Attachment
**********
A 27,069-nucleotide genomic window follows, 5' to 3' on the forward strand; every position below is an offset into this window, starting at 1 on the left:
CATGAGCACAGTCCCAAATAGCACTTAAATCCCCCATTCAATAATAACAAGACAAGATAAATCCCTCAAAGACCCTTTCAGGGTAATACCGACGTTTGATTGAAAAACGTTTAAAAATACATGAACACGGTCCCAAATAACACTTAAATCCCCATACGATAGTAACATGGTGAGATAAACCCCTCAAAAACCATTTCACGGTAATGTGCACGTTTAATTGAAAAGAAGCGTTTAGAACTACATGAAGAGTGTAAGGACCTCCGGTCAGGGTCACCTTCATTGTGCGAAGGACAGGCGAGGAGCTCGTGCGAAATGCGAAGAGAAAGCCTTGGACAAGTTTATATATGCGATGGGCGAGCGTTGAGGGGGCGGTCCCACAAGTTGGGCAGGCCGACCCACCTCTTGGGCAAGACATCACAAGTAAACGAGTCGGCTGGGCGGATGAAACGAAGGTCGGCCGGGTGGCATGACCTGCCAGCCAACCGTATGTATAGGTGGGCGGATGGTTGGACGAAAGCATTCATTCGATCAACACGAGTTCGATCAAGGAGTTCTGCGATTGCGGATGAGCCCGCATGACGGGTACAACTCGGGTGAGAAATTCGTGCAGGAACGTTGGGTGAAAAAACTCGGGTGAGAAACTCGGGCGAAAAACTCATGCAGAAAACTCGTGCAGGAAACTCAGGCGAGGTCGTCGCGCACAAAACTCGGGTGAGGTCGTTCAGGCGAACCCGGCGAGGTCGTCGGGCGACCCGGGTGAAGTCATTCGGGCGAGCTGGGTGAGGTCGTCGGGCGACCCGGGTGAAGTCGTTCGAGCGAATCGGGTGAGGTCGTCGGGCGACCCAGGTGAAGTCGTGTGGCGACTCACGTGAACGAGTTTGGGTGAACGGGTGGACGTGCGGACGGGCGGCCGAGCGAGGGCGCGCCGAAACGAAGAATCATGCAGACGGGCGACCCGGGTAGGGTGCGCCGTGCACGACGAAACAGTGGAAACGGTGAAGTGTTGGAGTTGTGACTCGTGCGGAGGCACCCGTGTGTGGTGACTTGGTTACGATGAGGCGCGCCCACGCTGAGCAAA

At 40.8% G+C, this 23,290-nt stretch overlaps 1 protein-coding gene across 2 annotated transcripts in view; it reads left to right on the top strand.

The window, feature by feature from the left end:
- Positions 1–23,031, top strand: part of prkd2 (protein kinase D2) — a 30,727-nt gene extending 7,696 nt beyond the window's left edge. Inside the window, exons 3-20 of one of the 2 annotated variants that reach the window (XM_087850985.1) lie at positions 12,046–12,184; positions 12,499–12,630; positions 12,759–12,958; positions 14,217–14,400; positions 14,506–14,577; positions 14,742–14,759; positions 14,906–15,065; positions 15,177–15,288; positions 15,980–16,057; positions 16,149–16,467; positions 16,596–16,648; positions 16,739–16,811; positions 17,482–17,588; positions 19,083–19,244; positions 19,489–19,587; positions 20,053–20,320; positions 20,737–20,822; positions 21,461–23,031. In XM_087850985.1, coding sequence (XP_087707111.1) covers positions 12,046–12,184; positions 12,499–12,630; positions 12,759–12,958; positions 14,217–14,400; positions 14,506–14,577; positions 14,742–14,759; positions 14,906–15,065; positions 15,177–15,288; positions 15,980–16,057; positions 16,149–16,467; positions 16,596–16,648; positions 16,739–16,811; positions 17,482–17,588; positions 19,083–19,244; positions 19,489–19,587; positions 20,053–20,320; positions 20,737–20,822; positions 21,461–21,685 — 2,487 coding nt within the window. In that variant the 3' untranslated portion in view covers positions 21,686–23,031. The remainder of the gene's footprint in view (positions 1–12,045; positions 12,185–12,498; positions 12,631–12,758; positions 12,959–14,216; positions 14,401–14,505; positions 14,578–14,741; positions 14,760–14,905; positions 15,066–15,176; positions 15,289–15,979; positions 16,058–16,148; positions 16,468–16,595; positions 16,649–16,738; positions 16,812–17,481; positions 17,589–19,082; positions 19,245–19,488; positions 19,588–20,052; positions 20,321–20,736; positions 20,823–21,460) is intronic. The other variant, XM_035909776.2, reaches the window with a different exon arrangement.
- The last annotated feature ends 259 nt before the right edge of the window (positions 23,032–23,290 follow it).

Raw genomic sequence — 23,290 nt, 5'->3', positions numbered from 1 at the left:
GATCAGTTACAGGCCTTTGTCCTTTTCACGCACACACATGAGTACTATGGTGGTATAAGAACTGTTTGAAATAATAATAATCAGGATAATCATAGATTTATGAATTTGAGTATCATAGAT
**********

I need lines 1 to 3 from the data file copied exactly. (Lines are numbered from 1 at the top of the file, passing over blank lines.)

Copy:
A 27,069-nucleotide genomic window follows, 5' to 3' on the forward strand; every position below is an offset into this window, starting at 1 on the left:
CATGAGCACAGTCCCAAATAGCACTTAAATCCCCCATTCAATAATAACAAGACAAGATAAATCCCTCAAAGACCCTTTCAGGGTAATACCGACGTTTGATTGAAAAACGTTTAAAAATACATGAACACGGTCCCAAATAACACTTAAATCCCCATACGATAGTAACATGGTGAGATAAACCCCTCAAAAACCATTTCACGGTAATGTGCACGTTTAATTGAAAAGAAGCGTTTAGAACTACATGAAGAGTGTAAGGACCTCCGGTCAGGGTCACCTTCATTGTGCGAAGGACAGGCGAGGAGCTCGTGCGAAATGCGAAGAGAAAGCCTTGGACAAGTTTATATATGCGATGGGCGAGCGTTGAGGGGGCGGTCCCACAAGTTGGGCAGGCCGACCCACCTCTTGGGCAAGACATCACAAGTAAACGAGTCGGCTGGGCGGATGAAACGAAGGTCGGCCGGGTGGCATGACCTGCCAGCCAACCGTATGTATAGGTGGGCGGATGGTTGGACGAAAGCATTCATTCGATCAACACGAGTTCGATCAAGGAGTTCTGCGATTGCGGATGAGCCCGCATGACGGGTACAACTCGGGTGAGAAATTCGTGCAGGAACGTTGGGTGAAAAAACTCGGGTGAGAAACTCGGGCGAAAAACTCATGCAGAAAACTCGTGCAGGAAACTCAGGCGAGGTCGTCGCGCACAAAACTCGGGTGAGGTCGTTCAGGCGAACCCGGCGAGGTCGTCGGGCGACCCGGGTGAAGTCATTCGGGCGAGCTGGGTGAGGTCGTCGGGCGACCCGGGTGAAGTCGTTCGAGCGAATCGGGTGAGGTCGTCGGGCGACCCAGGTGAAGTCGTGTGGCGACTCACGTGAACGAGTTTGGGTGAACGGGTGGACGTGCGGACGGGCGGCCGAGCGAGGGCGCGCCGAAACGAAGAATCATGCAGACGGGCGACCCGGGTAGGGTGCGCCGTGCACGACGAAACAGTGGAAACGGTGAAGTGTTGGAGTTGTGACTCGTGCGGAGGCACCCGTGTGTGGTGACTTGGTTACGATGAGGCGCGCCCACGCTGAGCAAA

At 40.8% G+C, this 23,290-nt stretch overlaps 1 protein-coding gene across 2 annotated transcripts in view; it reads left to right on the top strand.